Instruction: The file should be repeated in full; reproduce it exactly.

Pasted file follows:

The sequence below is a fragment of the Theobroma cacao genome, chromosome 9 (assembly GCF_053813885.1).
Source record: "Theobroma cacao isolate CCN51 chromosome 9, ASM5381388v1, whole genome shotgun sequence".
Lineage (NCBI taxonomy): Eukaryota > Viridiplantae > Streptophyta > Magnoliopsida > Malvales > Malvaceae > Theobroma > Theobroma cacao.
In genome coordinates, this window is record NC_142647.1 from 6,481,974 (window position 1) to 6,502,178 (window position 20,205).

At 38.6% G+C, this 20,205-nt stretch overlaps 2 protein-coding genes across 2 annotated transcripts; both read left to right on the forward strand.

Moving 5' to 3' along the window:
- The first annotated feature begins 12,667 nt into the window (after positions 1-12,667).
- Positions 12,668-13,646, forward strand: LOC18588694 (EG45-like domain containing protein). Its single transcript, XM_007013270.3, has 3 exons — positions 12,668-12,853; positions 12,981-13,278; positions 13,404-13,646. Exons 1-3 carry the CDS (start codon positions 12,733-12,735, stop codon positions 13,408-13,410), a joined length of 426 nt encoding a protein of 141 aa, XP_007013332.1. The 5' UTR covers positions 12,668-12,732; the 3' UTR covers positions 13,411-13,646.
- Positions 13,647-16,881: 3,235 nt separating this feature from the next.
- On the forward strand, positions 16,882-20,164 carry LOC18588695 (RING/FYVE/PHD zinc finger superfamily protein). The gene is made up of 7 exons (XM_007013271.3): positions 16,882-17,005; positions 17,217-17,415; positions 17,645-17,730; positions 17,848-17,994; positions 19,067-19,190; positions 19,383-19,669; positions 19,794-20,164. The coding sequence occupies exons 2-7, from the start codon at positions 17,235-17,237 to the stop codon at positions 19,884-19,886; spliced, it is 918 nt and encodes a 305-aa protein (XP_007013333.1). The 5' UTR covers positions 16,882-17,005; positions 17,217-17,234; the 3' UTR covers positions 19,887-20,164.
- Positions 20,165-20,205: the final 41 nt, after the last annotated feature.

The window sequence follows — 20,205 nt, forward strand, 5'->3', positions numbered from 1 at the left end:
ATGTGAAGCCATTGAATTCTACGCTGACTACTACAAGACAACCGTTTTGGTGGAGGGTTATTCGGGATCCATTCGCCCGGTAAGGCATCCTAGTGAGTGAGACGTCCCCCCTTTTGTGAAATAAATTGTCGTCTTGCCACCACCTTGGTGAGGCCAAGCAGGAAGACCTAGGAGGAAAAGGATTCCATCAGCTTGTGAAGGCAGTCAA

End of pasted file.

The sequence below is a fragment of the Theobroma cacao genome, chromosome 9 (assembly GCF_053813885.1).
Source record: "Theobroma cacao isolate CCN51 chromosome 9, ASM5381388v1, whole genome shotgun sequence".
Lineage (NCBI taxonomy): Eukaryota > Viridiplantae > Streptophyta > Magnoliopsida > Malvales > Malvaceae > Theobroma > Theobroma cacao.
In genome coordinates, this window is record NC_142647.1 from 6,481,974 (window position 1) to 6,502,178 (window position 20,205).

At 38.6% G+C, this 20,205-nt stretch overlaps 2 protein-coding genes across 2 annotated transcripts; both read left to right on the forward strand.

Moving 5' to 3' along the window:
- The first annotated feature begins 12,667 nt into the window (after positions 1-12,667).
- Positions 12,668-13,646, forward strand: LOC18588694 (EG45-like domain containing protein). Its single transcript, XM_007013270.3, has 3 exons — positions 12,668-12,853; positions 12,981-13,278; positions 13,404-13,646. Exons 1-3 carry the CDS (start codon positions 12,733-12,735, stop codon positions 13,408-13,410), a joined length of 426 nt encoding a protein of 141 aa, XP_007013332.1. The 5' UTR covers positions 12,668-12,732; the 3' UTR covers positions 13,411-13,646.
- Positions 13,647-16,881: 3,235 nt separating this feature from the next.
- On the forward strand, positions 16,882-20,164 carry LOC18588695 (RING/FYVE/PHD zinc finger superfamily protein). The gene is made up of 7 exons (XM_007013271.3): positions 16,882-17,005; positions 17,217-17,415; positions 17,645-17,730; positions 17,848-17,994; positions 19,067-19,190; positions 19,383-19,669; positions 19,794-20,164. The coding sequence occupies exons 2-7, from the start codon at positions 17,235-17,237 to the stop codon at positions 19,884-19,886; spliced, it is 918 nt and encodes a 305-aa protein (XP_007013333.1). The 5' UTR covers positions 16,882-17,005; positions 17,217-17,234; the 3' UTR covers positions 19,887-20,164.
- Positions 20,165-20,205: the final 41 nt, after the last annotated feature.

The window sequence follows — 20,205 nt, forward strand, 5'->3', positions numbered from 1 at the left end:
ATGTGAAGCCATTGAATTCTACGCTGACTACTACAAGACAACCGTTTTGGTGGAGGGTTATTCGGGATCCATTCGCCCGGTAAGGCATCCTAGTGAGTGAGACGTCCCCCCTTTTGTGAAATAAATTGTCGTCTTGCCACCACCTTGGTGAGGCCAAGCAGGAAGACCTAGGAGGAAAAGGATTCCATCAGCTTGTGAAGGCAGTCAA